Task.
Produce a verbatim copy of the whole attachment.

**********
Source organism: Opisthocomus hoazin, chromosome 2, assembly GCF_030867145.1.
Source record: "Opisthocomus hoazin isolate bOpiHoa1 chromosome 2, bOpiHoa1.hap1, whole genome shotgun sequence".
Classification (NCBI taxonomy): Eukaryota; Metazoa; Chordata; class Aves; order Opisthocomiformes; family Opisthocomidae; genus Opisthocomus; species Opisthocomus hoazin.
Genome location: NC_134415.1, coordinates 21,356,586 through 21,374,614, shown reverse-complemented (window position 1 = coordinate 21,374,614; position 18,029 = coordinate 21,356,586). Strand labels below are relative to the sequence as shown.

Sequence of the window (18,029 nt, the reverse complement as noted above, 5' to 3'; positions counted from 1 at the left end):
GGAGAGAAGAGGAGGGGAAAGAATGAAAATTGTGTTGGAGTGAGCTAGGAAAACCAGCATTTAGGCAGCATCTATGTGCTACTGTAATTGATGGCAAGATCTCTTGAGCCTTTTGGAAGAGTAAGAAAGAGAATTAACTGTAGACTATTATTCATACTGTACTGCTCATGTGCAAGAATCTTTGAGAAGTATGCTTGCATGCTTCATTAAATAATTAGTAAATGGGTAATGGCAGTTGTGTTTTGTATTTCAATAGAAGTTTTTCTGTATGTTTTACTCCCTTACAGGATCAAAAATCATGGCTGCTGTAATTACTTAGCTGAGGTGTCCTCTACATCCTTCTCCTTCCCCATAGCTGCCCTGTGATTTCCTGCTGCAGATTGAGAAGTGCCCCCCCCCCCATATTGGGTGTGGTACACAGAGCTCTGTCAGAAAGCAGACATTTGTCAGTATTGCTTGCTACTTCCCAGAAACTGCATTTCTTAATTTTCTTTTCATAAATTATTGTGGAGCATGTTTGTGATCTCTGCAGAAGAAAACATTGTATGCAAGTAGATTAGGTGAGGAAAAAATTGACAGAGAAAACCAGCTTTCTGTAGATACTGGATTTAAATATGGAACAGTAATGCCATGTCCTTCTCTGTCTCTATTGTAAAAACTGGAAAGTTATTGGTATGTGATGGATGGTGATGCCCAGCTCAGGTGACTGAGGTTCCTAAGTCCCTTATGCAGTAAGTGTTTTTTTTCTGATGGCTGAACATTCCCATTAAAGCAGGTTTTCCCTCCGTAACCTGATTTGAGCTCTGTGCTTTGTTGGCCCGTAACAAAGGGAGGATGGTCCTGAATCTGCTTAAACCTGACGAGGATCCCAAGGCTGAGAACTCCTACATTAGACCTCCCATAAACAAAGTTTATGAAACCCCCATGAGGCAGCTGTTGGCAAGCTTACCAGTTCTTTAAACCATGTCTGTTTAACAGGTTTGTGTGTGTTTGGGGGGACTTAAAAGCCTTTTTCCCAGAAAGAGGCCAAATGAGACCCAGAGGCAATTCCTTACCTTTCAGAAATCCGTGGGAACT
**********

Source organism: Opisthocomus hoazin, chromosome 2, assembly GCF_030867145.1.
Source record: "Opisthocomus hoazin isolate bOpiHoa1 chromosome 2, bOpiHoa1.hap1, whole genome shotgun sequence".
Classification (NCBI taxonomy): Eukaryota; Metazoa; Chordata; class Aves; order Opisthocomiformes; family Opisthocomidae; genus Opisthocomus; species Opisthocomus hoazin.
Genome location: NC_134415.1, coordinates 21,356,586 through 21,374,614, shown reverse-complemented (window position 1 = coordinate 21,374,614; position 18,029 = coordinate 21,356,586). Strand labels below are relative to the sequence as shown.

Sequence of the window (18,029 nt, the reverse complement as noted above, 5' to 3'; positions counted from 1 at the left end):
GGAGAGAAGAGGAGGGGAAAGAATGAAAATTGTGTTGGAGTGAGCTAGGAAAACCAGCATTTAGGCAGCATCTATGTGCTACTGTAATTGATGGCAAGATCTCTTGAGCCTTTTGGAAGAGTAAGAAAGAGAATTAACTGTAGACTATTATTCATACTGTACTGCTCATGTGCAAGAATCTTTGAGAAGTATGCTTGCATGCTTCATTAAATAATTAGTAAATGGGTAATGGCAGTTGTGTTTTGTATTTCAATAGAAGTTTTTCTGTATGTTTTACTCCCTTACAGGATCAAAAATCATGGCTGCTGTAATTACTTAGCTGAGGTGTCCTCTACATCCTTCTCCTTCCCCATAGCTGCCCTGTGATTTCCTGCTGCAGATTGAGAAGTGCCCCCCCCCCCATATTGGGTGTGGTACACAGAGCTCTGTCAGAAAGCAGACATTTGTCAGTATTGCTTGCTACTTCCCAGAAACTGCATTTCTTAATTTTCTTTTCATAAATTATTGTGGAGCATGTTTGTGATCTCTGCAGAAGAAAACATTGTATGCAAGTAGATTAGGTGAGGAAAAAATTGACAGAGAAAACCAGCTTTCTGTAGATACTGGATTTAAATATGGAACAGTAATGCCATGTCCTTCTCTGTCTCTATTGTAAAAACTGGAAAGTTATTGGTATGTGATGGATGGTGATGCCCAGCTCAGGTGACTGAGGTTCCTAAGTCCCTTATGCAGTAAGTGTTTTTTTTCTGATGGCTGAACATTCCCATTAAAGCAGGTTTTCCCTCCGTAACCTGATTTGAGCTCTGTGCTTTGTTGGCCCGTAACAAAGGGAGGATGGTCCTGAATCTGCTTAAACCTGACGAGGATCCCAAGGCTGAGAACTCCTACATTAGACCTCCCATAAACAAAGTTTATGAAACCCCCATGAGGCAGCTGTTGGCAAGCTTACCAGTTCTTTAAACCATGTCTGTTTAACAGGTTTGTGTGTGTTTGGGGGGACTTAAAAGCCTTTTTCCCAGAAAGAGGCCAAATGAGACCCAGAGGCAATTCCTTACCTTTCAGAAATCCGTGGGAACT